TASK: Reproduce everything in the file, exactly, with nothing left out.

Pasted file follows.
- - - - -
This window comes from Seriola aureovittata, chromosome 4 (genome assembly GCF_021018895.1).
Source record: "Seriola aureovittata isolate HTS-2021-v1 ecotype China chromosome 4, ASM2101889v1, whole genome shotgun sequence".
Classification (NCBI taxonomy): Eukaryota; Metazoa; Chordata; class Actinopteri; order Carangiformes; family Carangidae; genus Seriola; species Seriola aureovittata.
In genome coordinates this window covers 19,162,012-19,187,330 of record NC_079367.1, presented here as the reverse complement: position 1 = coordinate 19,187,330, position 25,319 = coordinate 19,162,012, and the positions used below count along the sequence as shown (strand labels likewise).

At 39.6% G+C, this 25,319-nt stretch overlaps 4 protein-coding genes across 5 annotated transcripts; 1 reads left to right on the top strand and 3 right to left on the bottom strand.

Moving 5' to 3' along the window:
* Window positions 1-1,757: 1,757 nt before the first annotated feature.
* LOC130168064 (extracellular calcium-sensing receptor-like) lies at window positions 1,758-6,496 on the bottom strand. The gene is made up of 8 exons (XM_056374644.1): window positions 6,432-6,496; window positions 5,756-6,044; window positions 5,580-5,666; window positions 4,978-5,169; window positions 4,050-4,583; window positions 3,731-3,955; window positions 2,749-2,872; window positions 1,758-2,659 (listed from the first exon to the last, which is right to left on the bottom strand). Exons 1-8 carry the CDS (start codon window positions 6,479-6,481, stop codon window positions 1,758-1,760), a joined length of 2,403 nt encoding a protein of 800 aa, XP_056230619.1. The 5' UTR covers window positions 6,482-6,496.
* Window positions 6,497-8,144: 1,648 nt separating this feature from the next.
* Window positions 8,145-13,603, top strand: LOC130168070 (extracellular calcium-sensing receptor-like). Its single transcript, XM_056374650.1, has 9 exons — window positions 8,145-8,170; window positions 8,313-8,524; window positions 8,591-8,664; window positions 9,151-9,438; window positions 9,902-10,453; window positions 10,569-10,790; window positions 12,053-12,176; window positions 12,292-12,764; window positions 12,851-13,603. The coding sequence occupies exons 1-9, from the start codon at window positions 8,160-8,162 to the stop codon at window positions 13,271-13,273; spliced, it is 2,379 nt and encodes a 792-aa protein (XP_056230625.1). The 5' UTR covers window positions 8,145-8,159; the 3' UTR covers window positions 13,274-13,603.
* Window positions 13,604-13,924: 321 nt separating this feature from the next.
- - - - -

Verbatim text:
This window comes from Seriola aureovittata, chromosome 4 (genome assembly GCF_021018895.1).
Source record: "Seriola aureovittata isolate HTS-2021-v1 ecotype China chromosome 4, ASM2101889v1, whole genome shotgun sequence".
Classification (NCBI taxonomy): Eukaryota; Metazoa; Chordata; class Actinopteri; order Carangiformes; family Carangidae; genus Seriola; species Seriola aureovittata.
In genome coordinates this window covers 19,162,012-19,187,330 of record NC_079367.1, presented here as the reverse complement: position 1 = coordinate 19,187,330, position 25,319 = coordinate 19,162,012, and the positions used below count along the sequence as shown (strand labels likewise).

At 39.6% G+C, this 25,319-nt stretch overlaps 4 protein-coding genes across 5 annotated transcripts; 1 reads left to right on the top strand and 3 right to left on the bottom strand.

Moving 5' to 3' along the window:
* Window positions 1-1,757: 1,757 nt before the first annotated feature.
* LOC130168064 (extracellular calcium-sensing receptor-like) lies at window positions 1,758-6,496 on the bottom strand. The gene is made up of 8 exons (XM_056374644.1): window positions 6,432-6,496; window positions 5,756-6,044; window positions 5,580-5,666; window positions 4,978-5,169; window positions 4,050-4,583; window positions 3,731-3,955; window positions 2,749-2,872; window positions 1,758-2,659 (listed from the first exon to the last, which is right to left on the bottom strand). Exons 1-8 carry the CDS (start codon window positions 6,479-6,481, stop codon window positions 1,758-1,760), a joined length of 2,403 nt encoding a protein of 800 aa, XP_056230619.1. The 5' UTR covers window positions 6,482-6,496.
* Window positions 6,497-8,144: 1,648 nt separating this feature from the next.
* Window positions 8,145-13,603, top strand: LOC130168070 (extracellular calcium-sensing receptor-like). Its single transcript, XM_056374650.1, has 9 exons — window positions 8,145-8,170; window positions 8,313-8,524; window positions 8,591-8,664; window positions 9,151-9,438; window positions 9,902-10,453; window positions 10,569-10,790; window positions 12,053-12,176; window positions 12,292-12,764; window positions 12,851-13,603. The coding sequence occupies exons 1-9, from the start codon at window positions 8,160-8,162 to the stop codon at window positions 13,271-13,273; spliced, it is 2,379 nt and encodes a 792-aa protein (XP_056230625.1). The 5' UTR covers window positions 8,145-8,159; the 3' UTR covers window positions 13,274-13,603.
* Window positions 13,604-13,924: 321 nt separating this feature from the next.